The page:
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Cell division in apicomplexan parasites

Key Points

  • Apicomplexa are eukaryotic parasites that cause important human and veterinary diseases, such as malaria, toxoplasmosis and cryptosporidiosis.

  • Apicomplexa replicate within the cells of their hosts by highly flexible and adaptable mechanisms, which can generate thousands of progeny to spread the infection.

  • The cell division of Apicomplexa occurs by closed mitosis of the nucleus and budding of daughter cells.

  • The regulation of apicomplexan cell cycle progression occurs at a global level throughout the cytoplasm and at a local level for each individual nucleus. Control is exerted by the activity of regulatory kinases, by modulating transcription, translation and protein stability and by the presence of physical tethers.

  • The apicomplexan nucleus is highly structured into defined nuclear territories. Centromeres and telomeres occupy defined positions, which are closely connected to the position of the centrosome to ensure genome and epigenome integrity during division.

  • Daughter cells are assembled in a stepwise and highly ordered process that is temporally and spatially guided by cytoskeletal self-organization and that is physically linked to the centrosome.

  • The centrosome emerges as a central regulatory location for the progression and completion of cell division in Apicomplexa.

Abstract

Toxoplasma gondii and Plasmodium falciparum are important human pathogens. These parasites and many of their apicomplexan relatives undergo a complex developmental process in the cells of their hosts, which includes genome replication, cell division and the assembly of new invasive stages. Apicomplexan cell cycle progression is both globally and locally regulated. Global regulation is carried out throughout the cytoplasm by diffusible factors that include cell cycle-specific kinases, cyclins and transcription factors. Local regulation acts on individual nuclei and daughter cells that are developing inside the mother cell. We propose that the centrosome is a master regulator that physically tethers cellular components and that provides spatial and temporal control of apicomplexan cell division.

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Figure 1: Organizational principles of apicomplexan replication.
Figure 2: Replication cycles of different apicomplexan species.
Figure 3: Apicomplexa divide by closed mitosis.
Figure 4: Electron-microscopic detail of mitosis and budding in T. gondii
Figure 5: Organization of parasite budding.

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Acknowledgements

The authors thank M. White and J.-F. Dubremetz for many discussions. This work is supported by grants from the US National Institutes of Health to B.S. and M. White, M.E.F was supported by an EMBO short-term fellowship, and B.S. is a Georgia Research Alliance distinguished investigator.

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Glossary

Apicomplexa

A phylum of single-celled eukaryotic pathogens that are related to dinoflagellates and ciliates.

Centrosome

The microtubule organizing centre of the mitotic spindle. It can contain a pair of centrioles as well as pericentriolar material.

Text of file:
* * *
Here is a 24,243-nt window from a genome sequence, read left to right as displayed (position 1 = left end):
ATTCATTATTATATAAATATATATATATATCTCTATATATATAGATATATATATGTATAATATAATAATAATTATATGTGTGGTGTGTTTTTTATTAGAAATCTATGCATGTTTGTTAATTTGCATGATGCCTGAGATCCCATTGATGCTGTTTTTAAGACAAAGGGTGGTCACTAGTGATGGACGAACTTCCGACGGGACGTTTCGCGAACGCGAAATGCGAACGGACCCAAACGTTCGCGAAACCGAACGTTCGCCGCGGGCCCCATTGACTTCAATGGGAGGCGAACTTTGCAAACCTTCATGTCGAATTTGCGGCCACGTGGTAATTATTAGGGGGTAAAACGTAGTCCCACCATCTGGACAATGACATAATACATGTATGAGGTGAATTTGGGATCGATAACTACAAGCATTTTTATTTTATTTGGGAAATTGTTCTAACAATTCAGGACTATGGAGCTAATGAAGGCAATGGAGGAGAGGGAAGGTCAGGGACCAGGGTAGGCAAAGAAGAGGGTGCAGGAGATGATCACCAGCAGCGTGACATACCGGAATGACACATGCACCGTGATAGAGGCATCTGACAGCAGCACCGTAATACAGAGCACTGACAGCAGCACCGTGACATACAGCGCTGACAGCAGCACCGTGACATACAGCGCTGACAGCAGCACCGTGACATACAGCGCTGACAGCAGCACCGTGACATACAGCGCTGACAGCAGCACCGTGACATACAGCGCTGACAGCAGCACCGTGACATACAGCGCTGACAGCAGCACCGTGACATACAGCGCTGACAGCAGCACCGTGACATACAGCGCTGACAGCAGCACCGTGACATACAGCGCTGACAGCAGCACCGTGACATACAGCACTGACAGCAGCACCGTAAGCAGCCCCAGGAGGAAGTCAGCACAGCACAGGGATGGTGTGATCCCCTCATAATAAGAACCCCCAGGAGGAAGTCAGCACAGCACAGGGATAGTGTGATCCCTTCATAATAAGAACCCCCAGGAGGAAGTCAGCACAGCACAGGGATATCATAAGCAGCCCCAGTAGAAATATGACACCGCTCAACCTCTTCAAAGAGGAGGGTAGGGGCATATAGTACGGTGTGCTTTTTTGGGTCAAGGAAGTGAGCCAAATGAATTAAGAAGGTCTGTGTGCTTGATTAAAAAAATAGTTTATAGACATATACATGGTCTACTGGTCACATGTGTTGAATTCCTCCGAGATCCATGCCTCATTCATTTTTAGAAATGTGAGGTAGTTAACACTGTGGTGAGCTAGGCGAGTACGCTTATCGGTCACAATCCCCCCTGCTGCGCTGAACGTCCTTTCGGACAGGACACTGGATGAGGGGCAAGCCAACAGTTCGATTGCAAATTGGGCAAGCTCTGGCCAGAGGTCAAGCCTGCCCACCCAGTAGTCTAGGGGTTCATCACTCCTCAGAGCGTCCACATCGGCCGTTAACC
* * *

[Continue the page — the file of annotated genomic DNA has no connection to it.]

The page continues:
Centromeres

The typically single locations on chromosomes where the kinetochore assembles. The kinetochore is the point of attachment for microtubules during mitosis. Centromeres are marked by the presence of a variant histone H3, known as CenH3 or CenPA.

Telomeres

The ends of linear chromosomes. They commonly consist of repetitive DNA and show chromatin modification that is associated with silencing.

Endodyogeny

The mode of replication that is used by Toxoplasma gondii. DNA replication is immediately followed by nuclear division and budding.

Schizogony

The mode of replication of Plasmodium falciparum. Multiple rounds of mitosis yield a multinucleated syncytium, which is followed by synchronous budding.

Endopolygeny

The mode of replication that is used by Sarcocystis neurona. Multiple rounds of mitosis without nuclear division, leading to a polyploid nucleus. Nuclear division coincides with budding.

Syncytium

A multinucleated cell that results from multiple rounds of mitosis in the absence of cytokinesis.

Striated fibre

A fibre that is formed by the polymerization of striated fibre assemblin (SFA) proteins. It organizes the flagellar rootlet in single-celled algae and budding in apicomplexan parasites.

Inner membrane complex

(IMC). A system of flattened membrane cisternae that underlie the plasma membrane of alveolates (ciliates, dinoflagellates and apicomplexans).

Acylation

A post-translational addition of a palmytoyl or myristoyl moiety. This is catalysed by an acyl-transferase, which controls the affinity of a protein for lipid membranes.

Dense granules

Secretory organelles of Apicomplexa that function in host cell modification.

Rhoptries and micronemes

Secretory organelles of apicomplexan parasites that function in motility and invasion.

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Francia, M., Striepen, B. Cell division in apicomplexan parasites. Nat Rev Microbiol 12, 125–136 (2014). https://doi.org/10.1038/nrmicro3184

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